What Is Equity in Poker and How to Calculate It

poker equity

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Last Updated: February 4, 2023

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If you are just starting out with poker or are pretty familiar with the game but have never truly understood the importance of equity in poker, you are at the right place.

We will answer some of the questions you might have about the subject including the most important one: what is equity in poker.

Poker equity is the portion of the pot that the players in the hand are entitled to in the long run based on their odds of winning the hand.

Don’t worry, we know that the definition alone can sound confusing. Thus, we will break down some of the most important things related to equity, including how to calculate equity in poker, later in the article.

What Is Equity in Poker?

The first thing that we need to get right out of the way when it comes to poker equity is that you can’t be a winning poker player in the long run if you don’t know how to apply this concept.

There are many poker players out there that base their decisions on their “gut feeling,” but this is not how winning poker is played.

Now let’s get back to poker theory.

In poker, players use the term equity to describe what percentage of the pot belongs to them in a specific situation based on their chances of winning the pot.

what is equity in poker

Poker Equity Examples

Here are two examples of equity, one from everyday life and one from poker.

Let’s say that two people buy a cake, but they get into the argument and decide to flip a coin to decide who will get to eat the whole cake.

Before they flip the coin, each of them has a 50% chance of getting the whole cake. This means that each of them has 50% equity in the cake.

Now that does not mean that each time they throw the coin they will get their fair share of the cake. One of them will run 50% below equity and lose his rightful share while the other one will run 50% above his equity and win more than he is entitled to.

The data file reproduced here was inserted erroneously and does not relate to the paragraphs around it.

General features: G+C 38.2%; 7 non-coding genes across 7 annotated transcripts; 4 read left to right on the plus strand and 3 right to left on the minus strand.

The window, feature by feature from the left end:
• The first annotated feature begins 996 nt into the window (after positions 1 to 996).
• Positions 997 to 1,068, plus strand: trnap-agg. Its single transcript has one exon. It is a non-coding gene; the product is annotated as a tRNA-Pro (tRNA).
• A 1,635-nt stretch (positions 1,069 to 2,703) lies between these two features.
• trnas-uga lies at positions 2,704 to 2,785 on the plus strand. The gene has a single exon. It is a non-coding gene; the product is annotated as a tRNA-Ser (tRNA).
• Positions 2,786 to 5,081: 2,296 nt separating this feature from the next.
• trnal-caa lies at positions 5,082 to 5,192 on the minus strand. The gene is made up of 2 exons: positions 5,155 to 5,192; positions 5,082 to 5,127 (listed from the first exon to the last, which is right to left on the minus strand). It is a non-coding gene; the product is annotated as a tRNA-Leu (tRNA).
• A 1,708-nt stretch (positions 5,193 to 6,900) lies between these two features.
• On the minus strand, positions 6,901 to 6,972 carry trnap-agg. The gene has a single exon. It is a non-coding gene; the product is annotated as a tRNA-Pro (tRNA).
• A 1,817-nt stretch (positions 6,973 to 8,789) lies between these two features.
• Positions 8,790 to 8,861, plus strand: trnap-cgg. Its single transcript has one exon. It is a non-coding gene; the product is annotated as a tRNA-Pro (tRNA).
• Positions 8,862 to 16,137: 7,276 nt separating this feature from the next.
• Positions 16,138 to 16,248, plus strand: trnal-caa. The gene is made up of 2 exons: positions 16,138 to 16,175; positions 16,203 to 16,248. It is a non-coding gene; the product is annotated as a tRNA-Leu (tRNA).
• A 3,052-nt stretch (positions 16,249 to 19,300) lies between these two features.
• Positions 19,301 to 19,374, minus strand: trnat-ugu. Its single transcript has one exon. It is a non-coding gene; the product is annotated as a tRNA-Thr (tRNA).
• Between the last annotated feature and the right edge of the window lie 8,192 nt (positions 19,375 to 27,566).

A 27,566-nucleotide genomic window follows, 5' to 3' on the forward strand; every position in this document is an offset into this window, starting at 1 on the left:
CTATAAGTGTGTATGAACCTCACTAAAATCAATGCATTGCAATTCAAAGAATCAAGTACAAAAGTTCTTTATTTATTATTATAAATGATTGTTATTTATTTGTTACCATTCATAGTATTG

Now imagine a situation at the poker table where there are $100 dollars in the pot, two players are all in, they flip their cards over and they both have a 50% chance of winning the pot.

In this scenario, the equity of both players in the hand is 50%.

As you can see there are a couple of important things that you need to understand when it comes to equity:

  • Equity does not tell you how much you are expected to win in an individual poker hand
  • Equity shows how much you are expected to win over the long run in that particular scenario

How to Calculate Poker Equity?

Thanks to the internet, nowadays, poker players have access to dozens of free online poker calculators that can help them find out their equity in certain situations. The only thing that they need is a laptop and an internet connection.

But, while these equity calculators will give you the final percentages, they will not help you learn how to calculate poker equity. And without knowing how to make the calculations yourself, you will often find yourself lost.

After all, how practical is it to use an online calculator in game?

To help you become more efficient when calculating poker equity we will explain everything that you need to know about this process below.

how to calculate equity in poker

Learning Preflop Poker Equity Charts

Just like with most other concepts, when you are just starting to learn poker equity and how to calculate it, you should take it one step at a time.

The ideal path is to learn some of the most common preflop spots before getting into more complicated post flop scenarios.

The best thing about preflop equity is that there are certain tools, mainly charts that can help you learn and memorize some of the scenarios that you will encounter very often.

Here are some of the most common hands and their equities against each other.

Hand A Hand A Equity Hand B Hand B Equity
(Overpair) AA 81% (Underpair) KK 19%
(Overpair) AA 92% (Dominated overcard) AK 8%
(Overpair) AA 78% (Suited connector) JTs 22%
(Two overcards) AK 44% (Pocket pair) 99 56%
(Two overcards) AK 58% (Suited connector) JTs 42%
(Dominating high card) AK 72% (tie 4%) (Dominated high card) AQ 24% (tie 4%)
(One overcard)A8 28% (Pocket pair) TT 72%
(One overcard) AJ 60% (Two lower cards) KQ 40%

If you are planning to become a serious poker player, the first thing that you should learn when it comes to equity are these charts. They will make your preflop decisions at the table significantly easier.

Of course, this is just the beginning, and learning these equities is not enough if you want to become a winning poker player.

Learning Post-flop Poker Equity Charts

After you memorize the most common pre-flop spots, the next thing that you will want to do on your journey of learning poker equity is to learn some of the most common post-flop scenarios.